At the A+ Club, we make strong claims for the power of mentoring. We believe that consistent, positive feedback from caring, experienced, and non-judgmental educators empowers students by building lifetime skills and habits of reflection, goal setting, and general self-betterment.
A Gallup-Purdue study of the impact of mentoring on college students in post-graduate job success and all-round well-being already proves our theory (see Mentoring Students for a Lifetime of Success). What the Gallup-Purdue study doesn’t say but is implicit to the results is that mentoring is neither casual nor predetermined.
Note that the study did not point to “advisors” or “guidance counselors” for impact on students. In fact, the absence of those terms in the study is significant. Mentoring relationships are not appointed, they are not pre-selected or administered from above. They develop organically through sharing, trust, care, expertise, authenticity, and constancy.
Sharing: effective mentoring is empathetic.
Trust: mentoring without trust is just more random advice.
Care: the effective mentor is selfless, non-judgmental, patient, and caring.
Expert: the effective mentor delivers something of value.
Authentic: effective mentors don’t condescend or merely guide from above; their mentoring comes from the heart.
Constant: effective mentoring is regular, not occasional or random.
Why Guidance Counselors Aren’t Mentors
Imagine that a high level executive at a major company mentors up-and-coming professionals. Imagine that some of these protégés ultimately report to that executive, if not directly, then through other chains of command. If so, there is with great difficulty any mentoring, as it’s just another power-relationship, however well-intentioned.
Now, imagine that a high school student receives mentoring from an educator at the school. We call those “Guidance Counselors,” and they have no less administrative weight than does our executive. They are both firmly a part of an institutional power structure and are therefore inherently judgmental and authoritative.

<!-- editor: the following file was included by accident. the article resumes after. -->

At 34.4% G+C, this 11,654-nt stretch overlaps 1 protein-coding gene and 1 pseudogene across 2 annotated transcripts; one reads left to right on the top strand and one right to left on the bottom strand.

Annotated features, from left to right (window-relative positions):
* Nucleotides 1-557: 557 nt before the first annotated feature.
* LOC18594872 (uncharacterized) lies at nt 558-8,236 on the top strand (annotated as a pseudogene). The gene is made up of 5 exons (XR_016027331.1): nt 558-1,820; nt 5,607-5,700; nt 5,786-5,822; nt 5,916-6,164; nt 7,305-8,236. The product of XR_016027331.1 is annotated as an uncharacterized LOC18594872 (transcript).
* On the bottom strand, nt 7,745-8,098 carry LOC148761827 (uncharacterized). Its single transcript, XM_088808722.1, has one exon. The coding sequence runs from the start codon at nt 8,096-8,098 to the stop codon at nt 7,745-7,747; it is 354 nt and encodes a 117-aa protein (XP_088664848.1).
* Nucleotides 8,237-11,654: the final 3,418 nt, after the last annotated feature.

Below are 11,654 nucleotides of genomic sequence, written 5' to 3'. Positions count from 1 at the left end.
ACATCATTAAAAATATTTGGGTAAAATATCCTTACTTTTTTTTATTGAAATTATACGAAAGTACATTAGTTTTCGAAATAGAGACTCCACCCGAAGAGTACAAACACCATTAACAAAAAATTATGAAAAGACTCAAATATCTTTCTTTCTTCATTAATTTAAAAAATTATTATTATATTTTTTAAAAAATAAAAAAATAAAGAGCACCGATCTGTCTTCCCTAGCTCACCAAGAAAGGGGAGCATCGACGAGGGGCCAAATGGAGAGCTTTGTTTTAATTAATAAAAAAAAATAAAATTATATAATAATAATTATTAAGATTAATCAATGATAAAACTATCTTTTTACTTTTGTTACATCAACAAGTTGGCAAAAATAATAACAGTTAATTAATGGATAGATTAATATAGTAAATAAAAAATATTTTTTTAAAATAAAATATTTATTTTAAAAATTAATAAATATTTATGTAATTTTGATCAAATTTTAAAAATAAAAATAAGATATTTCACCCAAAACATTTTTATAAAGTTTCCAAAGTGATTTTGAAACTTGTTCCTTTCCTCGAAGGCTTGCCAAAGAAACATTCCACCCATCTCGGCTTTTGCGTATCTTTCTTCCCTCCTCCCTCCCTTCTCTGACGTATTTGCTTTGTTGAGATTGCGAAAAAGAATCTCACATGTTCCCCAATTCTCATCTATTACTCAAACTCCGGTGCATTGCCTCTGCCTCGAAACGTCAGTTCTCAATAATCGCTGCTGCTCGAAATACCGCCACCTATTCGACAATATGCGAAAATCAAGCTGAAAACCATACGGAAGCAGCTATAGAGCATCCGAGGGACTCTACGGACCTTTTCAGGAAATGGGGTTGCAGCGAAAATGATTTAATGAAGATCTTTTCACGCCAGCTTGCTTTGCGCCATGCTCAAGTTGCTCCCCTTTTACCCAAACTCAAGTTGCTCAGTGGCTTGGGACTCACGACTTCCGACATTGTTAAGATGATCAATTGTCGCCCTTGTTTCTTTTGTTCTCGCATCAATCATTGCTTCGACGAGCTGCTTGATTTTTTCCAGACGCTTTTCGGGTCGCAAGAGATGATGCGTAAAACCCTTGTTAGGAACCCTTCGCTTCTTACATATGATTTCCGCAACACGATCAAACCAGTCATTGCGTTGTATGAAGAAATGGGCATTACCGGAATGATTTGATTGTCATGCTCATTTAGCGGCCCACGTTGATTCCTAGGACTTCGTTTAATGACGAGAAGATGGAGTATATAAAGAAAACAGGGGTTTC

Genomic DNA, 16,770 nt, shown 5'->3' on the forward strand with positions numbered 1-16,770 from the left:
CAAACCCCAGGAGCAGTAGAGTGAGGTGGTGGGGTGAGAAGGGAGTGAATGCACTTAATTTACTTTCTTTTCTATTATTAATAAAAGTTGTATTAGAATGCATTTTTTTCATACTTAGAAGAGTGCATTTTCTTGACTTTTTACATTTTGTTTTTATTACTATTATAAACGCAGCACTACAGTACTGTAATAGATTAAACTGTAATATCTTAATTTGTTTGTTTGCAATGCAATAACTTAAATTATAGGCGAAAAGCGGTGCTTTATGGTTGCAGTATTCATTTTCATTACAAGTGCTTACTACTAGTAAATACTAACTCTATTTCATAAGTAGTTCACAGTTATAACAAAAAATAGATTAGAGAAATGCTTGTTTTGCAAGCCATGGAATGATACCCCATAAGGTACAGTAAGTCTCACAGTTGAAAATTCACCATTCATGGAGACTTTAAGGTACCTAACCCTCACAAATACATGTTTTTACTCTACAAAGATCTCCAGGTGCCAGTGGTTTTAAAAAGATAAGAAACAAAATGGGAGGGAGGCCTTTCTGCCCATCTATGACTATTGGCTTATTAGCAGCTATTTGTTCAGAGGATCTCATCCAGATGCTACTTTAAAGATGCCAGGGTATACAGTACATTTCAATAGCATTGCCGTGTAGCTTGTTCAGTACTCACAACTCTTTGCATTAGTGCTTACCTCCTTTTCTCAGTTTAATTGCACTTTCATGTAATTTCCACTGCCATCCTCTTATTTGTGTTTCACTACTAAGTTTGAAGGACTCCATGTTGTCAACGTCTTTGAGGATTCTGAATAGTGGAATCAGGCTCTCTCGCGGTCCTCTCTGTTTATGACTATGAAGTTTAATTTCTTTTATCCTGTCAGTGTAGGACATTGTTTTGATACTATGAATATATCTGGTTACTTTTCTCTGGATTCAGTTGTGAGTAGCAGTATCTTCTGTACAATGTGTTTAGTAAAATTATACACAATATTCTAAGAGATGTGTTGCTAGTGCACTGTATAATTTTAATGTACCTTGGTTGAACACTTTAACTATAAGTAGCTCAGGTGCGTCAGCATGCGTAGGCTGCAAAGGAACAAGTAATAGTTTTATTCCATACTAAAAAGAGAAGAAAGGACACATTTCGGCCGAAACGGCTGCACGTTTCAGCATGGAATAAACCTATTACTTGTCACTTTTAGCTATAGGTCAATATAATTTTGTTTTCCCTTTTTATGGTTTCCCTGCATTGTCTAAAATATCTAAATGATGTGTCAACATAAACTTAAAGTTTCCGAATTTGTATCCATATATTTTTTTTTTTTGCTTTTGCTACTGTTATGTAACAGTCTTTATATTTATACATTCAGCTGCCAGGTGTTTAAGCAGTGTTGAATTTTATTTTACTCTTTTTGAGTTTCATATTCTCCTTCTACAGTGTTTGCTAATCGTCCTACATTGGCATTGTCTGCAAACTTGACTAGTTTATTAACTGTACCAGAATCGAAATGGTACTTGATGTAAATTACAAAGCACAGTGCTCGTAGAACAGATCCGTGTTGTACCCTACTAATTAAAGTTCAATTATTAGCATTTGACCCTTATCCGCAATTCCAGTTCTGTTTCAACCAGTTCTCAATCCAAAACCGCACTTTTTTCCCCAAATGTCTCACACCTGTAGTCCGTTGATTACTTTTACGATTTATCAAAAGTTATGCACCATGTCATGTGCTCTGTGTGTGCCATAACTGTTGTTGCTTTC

This doesn’t mean an executive or a guidance counselor can ‘t be an effective mentor — it does mean that each has the burden of authority to overcome in order to deliver mentoring that is authentic and trustworthy.
So, yes, we can imagine that executives or guidance counselors can make effective mentors. Absolutely. But it is harder to imagine that they can be effective mentors to more than a few protégés or students with whom they can create authentic relationships.
They not only have to overcome the burden of authority (which severely challenges authenticity), they have to overcome the burden of a strained caseload. Thus the largest reason that guidance counselors don’t make good mentors is that, according to Time,
A public school counselor in the U.S. now has an average caseload of 471 students….
(from The High School Guidance Counselor Shortage, Dec. 03, 2013)
Try being caring, empathic, authentic — and constant — with 471 students! Not possible. A guidance counselor can mentor some of the students some of the time but none or a very few of them all of the time.
A+ Club Student Mentoring
Our view is that effective mentoring starts with the student, not the mentor.
When we take on a student, it is by student choice. We cannot mentor a student who is not interested in self-improvement, and we don’t. We don’t get past a first conversation with such a student (and I’ve only run into 2 or 3 over my three years in this business).
The only way we can start with a student is if that student sincerely wants academic improvement. And we never define it for our students: it’s up to them what that means. Once we have established goals, then we can work on deliberate, realistic steps towards them with confidence, trust, and care.
Our authenticity comes of the concern we show and the expertise we bring. Our teachers — whom we call “Student Supporters” — are experienced, active educators, and they only do this work because they care, because they enjoy establishing a relationship with a student whom they do not grade, whom they do not judge. Freed authority, they are free to care without judgment.
Once our teachers have established that trust, once they have established their care and expertise, then they have an authentic relationship. Then the only missing ingredient for effective, powerful mentoring is constancy, which they bring through scheduled, weekly or more reflection, goal setting and problem-solving conversations .
Our teachers love this work. And they also know how emotionally taxing it is, for they care so much for each child. They only take on a few, some choosing to work with only one student, and the rest taking on no more than a few to work with, guide, counsel, and help along towards a brighter future each and every week.
We know it works, and not just because our kids do better in school. We know it works because our students are ready and eager to take that mentoring call every week.